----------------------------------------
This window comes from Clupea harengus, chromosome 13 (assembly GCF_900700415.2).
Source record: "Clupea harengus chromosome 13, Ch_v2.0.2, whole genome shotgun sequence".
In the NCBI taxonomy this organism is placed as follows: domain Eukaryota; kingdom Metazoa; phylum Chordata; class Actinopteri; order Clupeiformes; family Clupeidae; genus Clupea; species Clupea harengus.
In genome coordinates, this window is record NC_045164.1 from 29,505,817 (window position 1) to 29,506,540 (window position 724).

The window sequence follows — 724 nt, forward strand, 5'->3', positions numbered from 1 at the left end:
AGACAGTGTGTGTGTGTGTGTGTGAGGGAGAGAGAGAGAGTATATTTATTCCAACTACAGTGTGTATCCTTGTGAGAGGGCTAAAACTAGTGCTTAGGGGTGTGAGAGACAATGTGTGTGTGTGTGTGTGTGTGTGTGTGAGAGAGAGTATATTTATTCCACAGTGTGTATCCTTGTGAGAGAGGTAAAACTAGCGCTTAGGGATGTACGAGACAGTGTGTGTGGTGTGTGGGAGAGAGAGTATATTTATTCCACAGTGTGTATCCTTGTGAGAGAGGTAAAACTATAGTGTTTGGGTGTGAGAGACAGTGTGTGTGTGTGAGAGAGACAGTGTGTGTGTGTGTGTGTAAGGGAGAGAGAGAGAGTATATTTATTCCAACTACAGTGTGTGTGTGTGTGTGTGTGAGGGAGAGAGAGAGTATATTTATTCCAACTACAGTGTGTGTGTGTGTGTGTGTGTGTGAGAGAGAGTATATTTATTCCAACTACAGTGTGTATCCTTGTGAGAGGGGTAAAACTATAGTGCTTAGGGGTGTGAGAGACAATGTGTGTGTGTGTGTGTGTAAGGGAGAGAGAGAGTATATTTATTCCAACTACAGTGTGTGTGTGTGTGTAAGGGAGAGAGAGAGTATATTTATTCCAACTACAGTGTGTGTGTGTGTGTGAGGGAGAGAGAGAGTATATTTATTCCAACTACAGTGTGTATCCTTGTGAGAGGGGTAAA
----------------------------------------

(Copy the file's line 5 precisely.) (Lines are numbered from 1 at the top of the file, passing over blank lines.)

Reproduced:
The window sequence follows — 724 nt, forward strand, 5'->3', positions numbered from 1 at the left end: